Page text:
Specific Discussion

The presence of a subacute illness with foul-smelling sputum and clubbing is a classical presentation for a lung abscess, which is caused by mixed aerobic and anaerobic infection. Pneumococcal pneumonia generally does not produce a necrotizing picture, and PCP in an immune-compromised patient usually appears as a diffuse reticular pattern, but cystic and cavitary areas may be present. A lung abscess represents a localized area of lung necrosis with a thick...

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A 50-year-old male smoker is evaluated for chronic shortness of breath. On physical examination his vital signs are pulse 110 bpm temperature normal respirations 30 min with use of accessory muscles and pursed-lip breathing blood pressure 110 78 mm Hg. Other pertinent findings are heart exam apex beat (impulse) is medial to the midclavicular line with generalized decreased breath sounds on lung exam ABGs (FiO2 0.21) pH 7.38 Pco2 47 mm Hg Po2 67 mm Hg. PFTs spirometry FVC 2.80 L (67 of...

Lung Masses

Description of X-rays in This Chapter Figure 9. A large, 7 x 11-cm mass is seen in the left parahilar area. This has a well-defined edge and silhouettes out the hilar structures. The diaphragms are flattened, and there is no pleural disease. There are mediastinal (sternal) wires from prior CABG. Figure 10. This chest x-ray shows a 3 x 2.5-cm rounded masslike shadow in the right middle zone with slightly irregular margins. There is an area of nonspecific infiltrate above this mass with air...

Solitary Pulmonary Nodule

DIRECTIONS Each item below contains a question or incomplete statement followed by suggested responses. Select the one best response to each question. 1. A 40-year-old male smoker presents with a history of chronic cough. He has had symptoms of an upper respiratory illness for a few months since visiting family in Arizona. Physical exam is normal. CXR is shown below in Fig. 1. The next step in management should be a. Complete pulmonary function tests d. Observation and repeat CXR in 6 to 8 mo A...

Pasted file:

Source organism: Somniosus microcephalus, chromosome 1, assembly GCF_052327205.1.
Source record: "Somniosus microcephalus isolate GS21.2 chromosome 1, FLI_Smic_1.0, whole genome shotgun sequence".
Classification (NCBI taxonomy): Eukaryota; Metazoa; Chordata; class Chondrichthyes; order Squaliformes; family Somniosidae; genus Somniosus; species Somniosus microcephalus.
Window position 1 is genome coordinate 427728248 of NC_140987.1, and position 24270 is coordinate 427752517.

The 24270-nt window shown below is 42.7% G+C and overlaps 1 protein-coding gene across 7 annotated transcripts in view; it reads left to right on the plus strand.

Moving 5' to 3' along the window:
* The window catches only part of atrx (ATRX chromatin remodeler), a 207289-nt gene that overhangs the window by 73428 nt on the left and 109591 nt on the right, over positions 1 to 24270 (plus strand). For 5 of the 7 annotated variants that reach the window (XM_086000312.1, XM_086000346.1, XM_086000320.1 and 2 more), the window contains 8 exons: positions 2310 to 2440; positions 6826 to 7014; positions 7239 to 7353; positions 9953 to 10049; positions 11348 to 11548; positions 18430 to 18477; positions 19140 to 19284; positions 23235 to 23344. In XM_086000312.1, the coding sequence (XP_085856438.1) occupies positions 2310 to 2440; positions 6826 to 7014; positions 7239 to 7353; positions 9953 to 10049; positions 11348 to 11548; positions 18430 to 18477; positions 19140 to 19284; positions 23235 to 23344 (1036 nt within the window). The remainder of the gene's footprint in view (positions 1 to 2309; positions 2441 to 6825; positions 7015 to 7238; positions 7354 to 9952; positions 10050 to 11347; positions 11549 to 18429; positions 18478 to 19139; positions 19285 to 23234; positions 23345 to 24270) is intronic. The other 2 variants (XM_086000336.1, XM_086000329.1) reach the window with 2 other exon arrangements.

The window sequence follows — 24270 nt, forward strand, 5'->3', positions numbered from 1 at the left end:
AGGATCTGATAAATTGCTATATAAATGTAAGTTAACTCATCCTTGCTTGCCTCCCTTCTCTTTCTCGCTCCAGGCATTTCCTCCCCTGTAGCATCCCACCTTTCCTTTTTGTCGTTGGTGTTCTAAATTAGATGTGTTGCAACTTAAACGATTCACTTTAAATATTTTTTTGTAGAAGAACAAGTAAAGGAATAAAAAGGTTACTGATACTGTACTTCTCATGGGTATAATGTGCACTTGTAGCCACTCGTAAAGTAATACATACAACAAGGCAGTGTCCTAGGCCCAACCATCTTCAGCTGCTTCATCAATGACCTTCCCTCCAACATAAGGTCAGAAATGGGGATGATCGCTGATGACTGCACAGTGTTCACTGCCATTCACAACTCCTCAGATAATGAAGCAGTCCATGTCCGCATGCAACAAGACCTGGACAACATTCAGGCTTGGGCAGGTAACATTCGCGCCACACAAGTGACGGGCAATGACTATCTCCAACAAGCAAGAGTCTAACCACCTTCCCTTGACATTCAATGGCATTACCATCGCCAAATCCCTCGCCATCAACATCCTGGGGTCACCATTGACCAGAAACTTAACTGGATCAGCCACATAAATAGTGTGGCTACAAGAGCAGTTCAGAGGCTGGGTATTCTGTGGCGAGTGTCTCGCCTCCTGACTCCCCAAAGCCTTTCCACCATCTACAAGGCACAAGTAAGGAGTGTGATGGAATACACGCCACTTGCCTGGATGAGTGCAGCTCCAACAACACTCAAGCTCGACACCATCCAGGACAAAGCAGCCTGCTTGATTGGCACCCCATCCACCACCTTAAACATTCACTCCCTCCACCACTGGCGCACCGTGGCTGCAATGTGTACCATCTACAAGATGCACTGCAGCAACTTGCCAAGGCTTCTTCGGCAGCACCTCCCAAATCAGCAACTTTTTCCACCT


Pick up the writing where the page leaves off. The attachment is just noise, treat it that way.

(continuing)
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A 44-year-old man with a history of chronic bronchitis is admitted with severe shortness of breath and left-sided chest pain. CXR is shown in Fig. 48. EKG shows left ventricular strain. 84. What is the most likely diagnosis to explain the symptoms 85. Physical findings will likely entail a. Decreased breath sounds on the left side with stony dullness on percussion b. Absent breath sounds with hyperresonance on the left side c. Decreased breath sounds with rhonchi bilaterally d. Bilateral...

Description of Xrays in This Chapter

This PA chest film demonstrates a large superior mediastinal shadow with marked right displacement of the trachea. There is minimum thickening of the minor fissure with some small atelectatic streaks on the left. The descending aorta is tortuous and shows a small amount of calcification in the aortic knob. Although this film is most consistent with a thyroid goiter, a CT scan would be definitive. Figure 57. This lateral chest radiograph shows an anterior mediastinal mass in the lower...